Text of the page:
Our guest author makes a case for brands to speak to consumers in their respective regional languages.
According to YouTube data, more than 90% of content consumed is in regional languages and not English. When coupled with the estimation that the next 200 million new e-commerce customers are likely to be from 'Bharat', the case for a lingua-cultural reboot of brand communication is surely live.
But first, it is necessary to recap the historical thinking behind marketing communication creation, especially language. In pre-liberalisation India, most urban brands preferred English, as the consumption classes were chronic readers of English dailies and magazines. While typecast regional brands stuck to the home tongues and chose customised media to fulfill their ambitions; this pattern continued in the early decades of television as well.
Regional versions of national content were, at best, clinical translations or dubbed for felicity in comprehension and not much else. To aid this unilateral view, most leaders in both Marketing and Advertising, especially manning pedigreed brands, were English medium products influenced by Western mores. Thus, this parallel track of content creation continued unabated, even as audience profiles moved on.
The real game changers in the first wave of genuine regionalisation were Piyush Pandey and his proteges from Ogilvy, who instigated the Hindi revolution in ad film creation. Suddenly, metro centric entities like Cadbury's and Asian Paints curated cinema quality advertising outcomes and the purported inverse relationship between premiumness and vernacular was systematically busted. Thankfully, Pan Indian advertising ideas were now conceived in Hindi, with nuances of indigenous society amplified, and this became the inspirational pattern.
However, in 2022, we are stuck in the First Wave, as even in the wake of the digital evolution, both commerce and content, brands have scarcely woken up to the vernacular imperatives. Already India has more internet users in non metros than metros, where transactional data points suggest a rapid increase in penetration, exposure and purchasing power.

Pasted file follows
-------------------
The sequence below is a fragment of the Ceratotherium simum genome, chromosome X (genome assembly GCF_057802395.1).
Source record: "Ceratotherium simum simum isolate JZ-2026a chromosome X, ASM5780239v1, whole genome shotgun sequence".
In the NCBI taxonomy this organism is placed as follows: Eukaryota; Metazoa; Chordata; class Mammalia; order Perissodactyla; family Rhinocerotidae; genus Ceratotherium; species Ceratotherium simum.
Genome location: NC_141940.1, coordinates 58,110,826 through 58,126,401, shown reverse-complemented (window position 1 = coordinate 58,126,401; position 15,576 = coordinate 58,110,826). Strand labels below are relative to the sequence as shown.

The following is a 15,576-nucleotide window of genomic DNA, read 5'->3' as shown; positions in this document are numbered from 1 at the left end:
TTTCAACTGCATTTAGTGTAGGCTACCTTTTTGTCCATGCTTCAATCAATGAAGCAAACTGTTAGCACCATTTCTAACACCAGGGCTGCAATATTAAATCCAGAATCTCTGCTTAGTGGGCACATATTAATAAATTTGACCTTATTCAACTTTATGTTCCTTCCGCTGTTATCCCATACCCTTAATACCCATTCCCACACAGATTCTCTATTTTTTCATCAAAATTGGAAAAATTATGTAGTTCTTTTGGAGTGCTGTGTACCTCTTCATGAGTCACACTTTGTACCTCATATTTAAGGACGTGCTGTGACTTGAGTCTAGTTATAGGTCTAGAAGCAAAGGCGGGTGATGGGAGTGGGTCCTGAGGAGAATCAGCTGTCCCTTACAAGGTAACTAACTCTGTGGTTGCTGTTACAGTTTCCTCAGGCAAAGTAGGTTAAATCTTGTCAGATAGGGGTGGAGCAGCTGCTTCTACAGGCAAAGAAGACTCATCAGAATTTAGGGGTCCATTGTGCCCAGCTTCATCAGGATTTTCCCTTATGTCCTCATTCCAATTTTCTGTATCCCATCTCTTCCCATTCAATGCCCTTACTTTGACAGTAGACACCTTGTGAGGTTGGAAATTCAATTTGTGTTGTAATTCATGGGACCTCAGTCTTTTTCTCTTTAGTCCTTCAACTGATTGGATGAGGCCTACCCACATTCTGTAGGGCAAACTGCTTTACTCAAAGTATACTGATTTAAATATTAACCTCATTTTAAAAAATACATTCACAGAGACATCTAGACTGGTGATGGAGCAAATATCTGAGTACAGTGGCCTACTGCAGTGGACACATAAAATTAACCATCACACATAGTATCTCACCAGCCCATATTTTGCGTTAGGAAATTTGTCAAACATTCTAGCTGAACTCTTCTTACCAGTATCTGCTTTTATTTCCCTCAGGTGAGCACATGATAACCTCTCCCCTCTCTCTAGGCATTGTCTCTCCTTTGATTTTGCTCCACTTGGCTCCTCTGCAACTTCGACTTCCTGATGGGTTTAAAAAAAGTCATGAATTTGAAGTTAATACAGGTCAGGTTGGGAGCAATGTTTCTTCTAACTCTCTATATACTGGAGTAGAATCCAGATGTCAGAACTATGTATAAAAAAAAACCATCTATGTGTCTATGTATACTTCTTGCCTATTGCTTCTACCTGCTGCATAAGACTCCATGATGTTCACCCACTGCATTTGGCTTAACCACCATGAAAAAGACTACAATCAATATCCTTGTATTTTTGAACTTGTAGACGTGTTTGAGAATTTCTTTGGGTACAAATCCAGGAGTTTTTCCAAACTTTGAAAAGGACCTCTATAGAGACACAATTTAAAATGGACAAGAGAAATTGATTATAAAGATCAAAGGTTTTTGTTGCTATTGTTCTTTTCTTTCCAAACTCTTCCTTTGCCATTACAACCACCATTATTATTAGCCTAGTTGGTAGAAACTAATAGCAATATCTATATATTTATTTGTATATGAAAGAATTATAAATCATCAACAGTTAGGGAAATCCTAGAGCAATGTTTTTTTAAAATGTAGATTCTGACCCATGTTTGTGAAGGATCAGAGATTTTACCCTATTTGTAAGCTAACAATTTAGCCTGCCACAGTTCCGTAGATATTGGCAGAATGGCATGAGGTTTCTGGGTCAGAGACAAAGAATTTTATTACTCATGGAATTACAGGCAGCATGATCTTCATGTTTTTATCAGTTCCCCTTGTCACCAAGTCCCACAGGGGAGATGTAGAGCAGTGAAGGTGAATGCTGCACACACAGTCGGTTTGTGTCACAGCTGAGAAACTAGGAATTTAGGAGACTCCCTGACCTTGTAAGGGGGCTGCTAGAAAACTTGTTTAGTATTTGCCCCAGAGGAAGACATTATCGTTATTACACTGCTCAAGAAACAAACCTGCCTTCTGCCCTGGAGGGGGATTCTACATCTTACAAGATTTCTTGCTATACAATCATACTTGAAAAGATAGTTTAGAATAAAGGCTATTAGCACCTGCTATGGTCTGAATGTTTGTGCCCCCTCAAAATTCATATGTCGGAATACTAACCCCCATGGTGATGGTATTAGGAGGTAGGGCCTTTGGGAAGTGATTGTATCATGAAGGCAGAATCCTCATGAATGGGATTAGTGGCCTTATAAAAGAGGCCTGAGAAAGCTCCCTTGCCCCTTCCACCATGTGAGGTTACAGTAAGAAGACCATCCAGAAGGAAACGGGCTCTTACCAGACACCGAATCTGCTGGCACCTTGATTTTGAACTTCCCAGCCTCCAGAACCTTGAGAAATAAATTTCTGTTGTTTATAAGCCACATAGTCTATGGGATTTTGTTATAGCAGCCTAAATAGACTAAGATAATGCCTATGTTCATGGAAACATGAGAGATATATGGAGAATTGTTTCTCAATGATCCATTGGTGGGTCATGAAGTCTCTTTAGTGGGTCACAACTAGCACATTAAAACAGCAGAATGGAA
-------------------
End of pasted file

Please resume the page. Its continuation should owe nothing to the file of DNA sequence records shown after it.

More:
Notably, this new age 'Bharat' customer is being pampered lovingly by empathetic content creators, from OTT to Big screen to even YouTube and the many TikTok clones. South Indian original content is reportedly outsmarting Bollywood in both business and influence and there has been genuine development in production values across states, further cementing the regional self-confidence. Yet the big bold world of Marketing Communications, with a few exceptions like Dabur, are sticking to the solo formula spiel, denying brands much needed customer empathy, even in this potent D2C era.
What is necessarily needed is a structural rejig, for the go to market approach by companies and agencies. Brand audiences must be separated by dominant cultural identities- whether universal, Pan-Indian or plainly local. On a foundation of a sound value proposition, bottom up communication must be created across media including social, possibly enlisting the appropriate influencers, whether micro or macro.
The beauty of the present age is low cost high quality audio visual content, which is eminently scalable and that must succeed the one size fits all umbrella approach. Measurability across the funnel will help us constantly finetune the Ideal Customer Profile ( ICP), and also help us identify innovative metrics for campaign evaluation, beyond salience and conversions.
For this to happen, organisations must change structurally, once again both client and agency. Larger communication networks must develop strong regional ( intra) alliances and clients must enthuse local sales offices with 'insights' staffing, aided by technology, and not just number pushers. Locally impactful content creators must be co opted for Marcom and the central brand idea must see diverse expressions and not just adaptations, alas the current norm.
Already, in India, there are more internet users in rural areas than in urban centers, and this will directly dictate the share of online commerce, most certainly. For established mainstream brands as well, the real opportunity is meaningful vernacular connectivity, as a means towards emotional affiliation in an increasingly 'Ceterus Paribus' transaction universe.
On the 75th year of independence this is a valuable evolution in meaningful identity, one that communicators must sincerely embrace. Here's to the new wave of 'V-First' communication agencies, putting vivacious vernacular way above comfortable conformity.
(Shivaji Dasgupta is an autonomous writer on brands and customer centricity.)